- Google “actually autistic” and search the #ActuallyAutistic hashtag on Twitter and Instagram. This hashtag and label is what many autistic people use to share their stories, humor, ideas, and experiences. You can also try #AskingAutistics on Twitter. If you have a question for #AskingAutistics, be sure to disclose whether you are non-autistic.
Last week, someone asked for a suggestion regarding how to tell audiences that simming and moving are okay, as well as good ways to let allistics know that this may be happening. I suggested writing a “stimming PSA” and including it on programs, event pages, signs, and in verbal announcements. There’s no perfect way to do this that prevents all issues and pushback, but it’s worth a try. Here’s an example of a stimming announcement that you can make.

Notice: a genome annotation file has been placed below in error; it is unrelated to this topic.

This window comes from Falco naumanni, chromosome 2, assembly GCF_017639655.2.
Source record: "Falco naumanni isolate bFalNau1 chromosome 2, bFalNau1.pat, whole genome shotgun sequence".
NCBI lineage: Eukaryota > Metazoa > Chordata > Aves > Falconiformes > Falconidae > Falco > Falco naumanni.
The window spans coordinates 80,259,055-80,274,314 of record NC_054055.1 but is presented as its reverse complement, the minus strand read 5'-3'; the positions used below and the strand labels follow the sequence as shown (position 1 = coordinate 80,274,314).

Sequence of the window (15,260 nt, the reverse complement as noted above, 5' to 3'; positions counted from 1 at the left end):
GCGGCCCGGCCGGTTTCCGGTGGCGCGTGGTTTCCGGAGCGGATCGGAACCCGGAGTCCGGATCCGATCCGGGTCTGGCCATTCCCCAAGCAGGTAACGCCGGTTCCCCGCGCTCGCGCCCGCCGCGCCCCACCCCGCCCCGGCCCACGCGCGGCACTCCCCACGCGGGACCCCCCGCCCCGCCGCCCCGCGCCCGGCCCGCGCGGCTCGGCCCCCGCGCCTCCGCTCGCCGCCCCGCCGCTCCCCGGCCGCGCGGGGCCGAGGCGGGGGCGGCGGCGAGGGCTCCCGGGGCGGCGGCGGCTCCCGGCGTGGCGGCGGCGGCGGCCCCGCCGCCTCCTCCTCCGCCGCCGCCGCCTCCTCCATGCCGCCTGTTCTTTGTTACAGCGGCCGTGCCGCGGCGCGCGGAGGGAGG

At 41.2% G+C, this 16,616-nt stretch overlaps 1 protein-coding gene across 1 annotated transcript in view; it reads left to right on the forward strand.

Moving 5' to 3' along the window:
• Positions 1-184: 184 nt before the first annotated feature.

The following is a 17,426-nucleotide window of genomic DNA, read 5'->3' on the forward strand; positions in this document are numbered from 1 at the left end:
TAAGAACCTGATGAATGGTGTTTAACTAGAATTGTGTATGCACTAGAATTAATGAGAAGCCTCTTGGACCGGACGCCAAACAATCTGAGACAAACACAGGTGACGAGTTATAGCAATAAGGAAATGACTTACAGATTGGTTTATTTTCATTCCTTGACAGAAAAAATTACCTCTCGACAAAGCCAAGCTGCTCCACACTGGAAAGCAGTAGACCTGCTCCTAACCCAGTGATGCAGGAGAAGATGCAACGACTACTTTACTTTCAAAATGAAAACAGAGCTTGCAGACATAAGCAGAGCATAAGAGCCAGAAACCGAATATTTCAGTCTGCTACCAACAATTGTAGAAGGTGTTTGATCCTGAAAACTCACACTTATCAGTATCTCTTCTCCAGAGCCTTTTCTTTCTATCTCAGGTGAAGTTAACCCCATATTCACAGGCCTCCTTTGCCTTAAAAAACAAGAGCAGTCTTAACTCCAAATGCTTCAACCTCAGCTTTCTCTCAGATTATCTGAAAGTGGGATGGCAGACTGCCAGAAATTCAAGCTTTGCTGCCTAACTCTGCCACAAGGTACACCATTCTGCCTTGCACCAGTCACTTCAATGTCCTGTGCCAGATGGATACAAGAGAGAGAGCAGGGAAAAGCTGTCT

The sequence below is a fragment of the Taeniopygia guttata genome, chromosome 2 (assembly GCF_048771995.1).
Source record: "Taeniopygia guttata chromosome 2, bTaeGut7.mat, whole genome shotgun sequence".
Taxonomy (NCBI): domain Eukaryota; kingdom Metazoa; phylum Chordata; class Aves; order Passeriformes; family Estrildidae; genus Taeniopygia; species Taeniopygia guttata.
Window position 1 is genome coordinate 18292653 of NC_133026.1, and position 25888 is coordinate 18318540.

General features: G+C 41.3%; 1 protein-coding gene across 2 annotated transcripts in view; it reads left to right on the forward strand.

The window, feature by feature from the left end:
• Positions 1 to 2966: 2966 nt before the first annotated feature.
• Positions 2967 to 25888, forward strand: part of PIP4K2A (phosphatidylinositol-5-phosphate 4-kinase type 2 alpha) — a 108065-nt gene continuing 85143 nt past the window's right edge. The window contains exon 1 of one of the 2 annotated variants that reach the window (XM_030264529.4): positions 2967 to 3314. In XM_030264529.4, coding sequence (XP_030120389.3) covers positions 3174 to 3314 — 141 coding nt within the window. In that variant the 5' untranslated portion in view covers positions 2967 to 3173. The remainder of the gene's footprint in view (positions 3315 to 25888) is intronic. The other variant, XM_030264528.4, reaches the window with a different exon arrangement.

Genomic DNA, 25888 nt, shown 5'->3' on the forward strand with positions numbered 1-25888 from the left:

“This event is a stim-positive space! All means of expression are valid, and we want you to express yourselves comfortably — whether that means sitting still or flapping your hands. We ask that you refrain from touching other people, but if you’d like to make noise or move around beyond the confines of your seat, you can do so freely in [designated spot]. [State whether the entertainment will still be viewable or audible from that spot]. Last but not least, respect is required for all, so if you notice a means of expression that you’re not used to — and as long as it’s not harming anyone — be kind.“
Emailing a venue about accessibility
I’m hoping to attend your event next week but wanted to check on a few accessibility things beforehand.
First, will there be ____________? Second, might there be an option to ____________? Third, can you provide more details about ____________?